Kitchen Confidential 

Missoula's best-kept dining secret doubles as a training ground for aspiring gourmets

Page 6 of 7

Thomas Siegel

The 60-year-old upstate New York native ran the “Food Zoo,” aka University of Montana Dining Services, for 30 years. A former guest instructor at the Good Food Store, Siegel is also an accomplished ice carver. His continuing education has included a full year at the Culinary Institute of America, several trips to Mexico with Chicago chef Rick Bayless, and the Northwest Earth Institute’s “Menu for the Future” program on sustainability.

click to enlarge Thomas Siegel - PHOTO BY CHAD HARDER
We Are the World

“Chef Siegel’s love and passion for ethnic cuisine took us to a complete new level,” says colleague Tom Campbell. “You’re not only learning the cooking techniques, but you’re learning about cultures, geographic areas, cuisines and ingredients.”

RECIPE

Chinese Barbecued Pork Buns (Char Siu Bau)

This four-part dish requires some commitment, but is typical of what goes on in Siegel’s classroom every day, with three different stations chipping in: soups, stocks and sauces make the pork (because it’s a smoking/preservation application), baking makes the dough and steams the buns, and finally, the meat and veg line gets it out for service.

To make the most authentic marinade, Siegel had to special-order the fermented red bean curd; home cooks can use a bottled sauce, while really lazy ones can skip roasting the pork entirely and hit Panda Express.

Part One: Cantonese Barbecue Pork (Char Siu) Ingredients: 1 pound pork tenderloin 1 tablespoon Sirachi sauce 1 cup ketchup 1/2 cup hoisin 4 tablespoons sweet Asian chili sauce 4 tablespoons Shaoxing rice wine 2 tablespoons sesame oil 1/2 cup fermented red bean curd, mashed with some marinade 1/8 teaspoon white pepper 1 tablespoon honey 1. Combine all ingredients except the pork. This is the marinade for the pork and sauce for the filling. 2. Place pork loin and the marinade/sauce into a plastic food bag. 3. Refrigerate the pork for at least 8 hours 4. Remove pork from the marinade and roast on a meat screen in a 325-degree oven for 2 hours or until roast reaches 145 degrees internal temperature. Baste occasionally. 5. Allow to cool. Part Two: Pork Bun Filling Ingredients: 3 garlic cloves, minced 1 medium-sized onion, small diced 3 tablespoons peanut oil 12 ounces Chinese barbequed pork, diced pea size 2 char siu marinade/sauce 1. Heat the oil in wok at high heat. Using a steel spatula, coat the sides of the wok about halfway up with hot oil. 2. Add diced onion and garlic and stir-fry until transparent. 3. Add diced barbecued pork and stir-fry for about 2 minutes. 4. Add sauce to the mixture and bring to a simmer. Set aside to cool to room temperature, and refrigerate. (It is easier to handle when cold.)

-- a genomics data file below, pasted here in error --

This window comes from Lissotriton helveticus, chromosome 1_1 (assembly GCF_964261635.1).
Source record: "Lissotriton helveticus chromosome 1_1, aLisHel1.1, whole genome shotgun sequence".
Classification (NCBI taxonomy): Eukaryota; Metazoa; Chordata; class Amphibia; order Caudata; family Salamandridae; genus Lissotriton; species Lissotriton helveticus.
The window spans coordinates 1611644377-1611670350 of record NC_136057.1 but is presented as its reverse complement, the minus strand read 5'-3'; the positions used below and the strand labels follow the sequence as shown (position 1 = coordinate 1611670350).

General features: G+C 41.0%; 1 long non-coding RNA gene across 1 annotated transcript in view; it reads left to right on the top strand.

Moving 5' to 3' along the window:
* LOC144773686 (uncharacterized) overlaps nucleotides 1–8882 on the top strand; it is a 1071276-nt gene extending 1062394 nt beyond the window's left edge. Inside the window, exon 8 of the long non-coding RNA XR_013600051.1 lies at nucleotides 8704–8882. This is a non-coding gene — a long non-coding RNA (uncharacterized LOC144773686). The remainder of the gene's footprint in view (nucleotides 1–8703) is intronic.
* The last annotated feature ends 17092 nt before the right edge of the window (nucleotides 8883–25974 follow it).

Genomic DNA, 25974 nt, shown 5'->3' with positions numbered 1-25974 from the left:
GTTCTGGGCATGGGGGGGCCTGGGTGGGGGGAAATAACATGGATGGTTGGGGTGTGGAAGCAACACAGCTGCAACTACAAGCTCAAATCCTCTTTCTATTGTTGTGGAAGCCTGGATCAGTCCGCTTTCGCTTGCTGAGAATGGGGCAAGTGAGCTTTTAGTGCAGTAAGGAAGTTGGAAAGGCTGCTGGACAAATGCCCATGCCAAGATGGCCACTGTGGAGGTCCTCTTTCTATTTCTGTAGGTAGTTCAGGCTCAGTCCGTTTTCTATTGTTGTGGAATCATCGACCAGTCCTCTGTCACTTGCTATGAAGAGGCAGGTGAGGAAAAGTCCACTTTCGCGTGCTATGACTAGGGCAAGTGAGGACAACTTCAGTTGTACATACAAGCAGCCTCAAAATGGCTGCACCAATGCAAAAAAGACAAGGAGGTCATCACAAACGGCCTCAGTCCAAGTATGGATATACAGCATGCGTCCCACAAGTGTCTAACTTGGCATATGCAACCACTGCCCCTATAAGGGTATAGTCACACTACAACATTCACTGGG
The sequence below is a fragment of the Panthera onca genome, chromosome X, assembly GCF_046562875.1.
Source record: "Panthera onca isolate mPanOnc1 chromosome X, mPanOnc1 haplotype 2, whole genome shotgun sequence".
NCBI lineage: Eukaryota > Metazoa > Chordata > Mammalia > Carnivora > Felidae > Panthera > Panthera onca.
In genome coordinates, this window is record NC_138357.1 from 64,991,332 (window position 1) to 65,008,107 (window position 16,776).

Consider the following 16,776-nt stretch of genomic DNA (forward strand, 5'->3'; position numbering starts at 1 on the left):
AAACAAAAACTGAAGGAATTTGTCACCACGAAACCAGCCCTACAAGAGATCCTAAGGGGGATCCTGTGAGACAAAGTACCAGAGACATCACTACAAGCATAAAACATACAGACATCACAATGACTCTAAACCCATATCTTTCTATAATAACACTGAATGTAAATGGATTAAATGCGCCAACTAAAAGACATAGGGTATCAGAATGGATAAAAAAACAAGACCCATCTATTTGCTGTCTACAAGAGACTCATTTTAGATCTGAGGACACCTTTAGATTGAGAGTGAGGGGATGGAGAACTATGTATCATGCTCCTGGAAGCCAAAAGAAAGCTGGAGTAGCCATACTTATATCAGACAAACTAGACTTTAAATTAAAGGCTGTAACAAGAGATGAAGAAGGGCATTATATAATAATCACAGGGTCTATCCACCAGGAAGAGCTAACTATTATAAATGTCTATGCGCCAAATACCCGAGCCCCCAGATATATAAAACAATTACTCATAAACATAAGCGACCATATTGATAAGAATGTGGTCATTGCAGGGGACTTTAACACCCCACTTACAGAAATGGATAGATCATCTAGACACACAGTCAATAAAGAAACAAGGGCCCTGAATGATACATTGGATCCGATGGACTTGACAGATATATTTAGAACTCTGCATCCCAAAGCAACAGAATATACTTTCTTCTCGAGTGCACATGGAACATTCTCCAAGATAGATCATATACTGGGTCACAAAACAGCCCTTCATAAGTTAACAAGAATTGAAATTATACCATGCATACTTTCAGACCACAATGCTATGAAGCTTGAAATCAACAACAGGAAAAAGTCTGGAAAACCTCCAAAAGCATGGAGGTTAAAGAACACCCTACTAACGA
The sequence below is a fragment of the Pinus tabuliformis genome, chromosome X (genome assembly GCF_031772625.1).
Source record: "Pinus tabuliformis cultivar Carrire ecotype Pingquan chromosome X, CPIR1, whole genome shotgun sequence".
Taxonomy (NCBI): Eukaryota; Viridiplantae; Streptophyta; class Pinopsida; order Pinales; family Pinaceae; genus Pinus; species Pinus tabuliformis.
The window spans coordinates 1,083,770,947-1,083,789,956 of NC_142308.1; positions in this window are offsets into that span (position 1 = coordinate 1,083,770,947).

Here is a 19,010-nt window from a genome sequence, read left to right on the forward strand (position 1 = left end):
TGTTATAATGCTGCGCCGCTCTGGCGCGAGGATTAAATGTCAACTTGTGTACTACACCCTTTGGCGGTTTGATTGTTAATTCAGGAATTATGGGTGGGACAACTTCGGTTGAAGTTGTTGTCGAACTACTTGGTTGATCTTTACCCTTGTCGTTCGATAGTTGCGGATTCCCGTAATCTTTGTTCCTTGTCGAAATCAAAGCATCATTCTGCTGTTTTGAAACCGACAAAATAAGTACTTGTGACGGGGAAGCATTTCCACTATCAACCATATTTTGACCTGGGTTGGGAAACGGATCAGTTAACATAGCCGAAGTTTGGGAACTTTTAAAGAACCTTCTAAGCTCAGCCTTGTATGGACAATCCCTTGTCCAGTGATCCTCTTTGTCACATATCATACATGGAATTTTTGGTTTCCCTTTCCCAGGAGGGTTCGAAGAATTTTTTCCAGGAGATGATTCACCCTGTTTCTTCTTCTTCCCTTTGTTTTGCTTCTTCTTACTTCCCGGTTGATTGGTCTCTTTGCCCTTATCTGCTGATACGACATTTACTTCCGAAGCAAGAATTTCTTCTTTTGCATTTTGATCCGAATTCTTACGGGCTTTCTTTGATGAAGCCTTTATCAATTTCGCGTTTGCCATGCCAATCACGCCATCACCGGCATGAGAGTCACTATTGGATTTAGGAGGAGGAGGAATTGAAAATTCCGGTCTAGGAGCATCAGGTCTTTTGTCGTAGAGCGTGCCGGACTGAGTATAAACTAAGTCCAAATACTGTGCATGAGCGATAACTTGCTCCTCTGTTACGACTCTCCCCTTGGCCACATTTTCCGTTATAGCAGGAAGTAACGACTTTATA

Part Three: Basic Chinese Bun Dough 1 package dry yeast 1 1/4 cups lukewarm water 6 cups all-purpose flour 1/3 cup sugar 1/2 teaspoon salt 3 tablespoons oil 1/2 cup milk, lukewarm 2 teaspoons baking powder

1. Dissolve yeast in 1/2 cup of the water. Let stand 5 minutes. 2. In a mixer set up with a dough hook, mix flour, sugar, and salt together. 3. Add oil, the dissolved yeast, milk, and remaining water. Mix well and process until a moist, elastic ball is formed, about 1 minute. 4. Place the dough ball in a large oiled ceramic bowl and cover with a damp towel. 5. Place the covered dough in a warm place for 1 hour or until double in volume. 6. Turn out dough onto a lightly floured board. Add baking powder and knead until it becomes smooth and loses most of its stickiness. 7. After resting, the dough is now ready to be shaped as required by the recipe.

Part Four: Putting it all together 1. Soak a bamboo steamer in water for about 10 minutes. Dry and lightly oil each compartment bottom. 2. Divide the basic bun dough recipe in half. 3. Reserve one of the halves under a damp towel. Roll the other half into a cylinder about 1 1/2 inches in diameter. 4. Cut the half into 12 equal portions and cover with damp towel. 5. Flatten one of the pieces between palms. 6. With a small rolling pin, roll the disk out to 4 inches in diameter. Roll the edge thinner than the center. 7. Place a tablespoon or two of filling in the center. 8. Begin pleating the edges of the dough, forming a pocket for the filling. 9. Continue pleating around to complete the pocket while guiding the filling into it with the thumb. 10. Close off the top by twisting the pleats together. 11. Place the buns seam side down, in oiled steamer basket. (If you don’t have enough baskets to hold 24 buns, then place the extras on an oiled cookie sheet until time to steam. Cover with a floured towel.) 12. Continue the rolling and filling procedure until you have made the first 12 buns. Repeat with remaining ingredients. 13. Allow at least 2 inches between buns. Set in a warm place, still covered with a floured towel, and let rise for 45 minutes. 14. Arrange pork buns on the steamer rack, leaving space between each. Cover, set steamer in wok over rapidly boiling hot water, and steam for 15 minutes. Do not remove the lid while steaming. It will stop dough from rising. Yeilds 24 buns

To add a hot and sweet Asian dipping sauce, combine 4 tablespoons Sirachi sauce, 2 cups Mae Ploy sweet Asian chili sauce and 4 teaspoons soy sauce.

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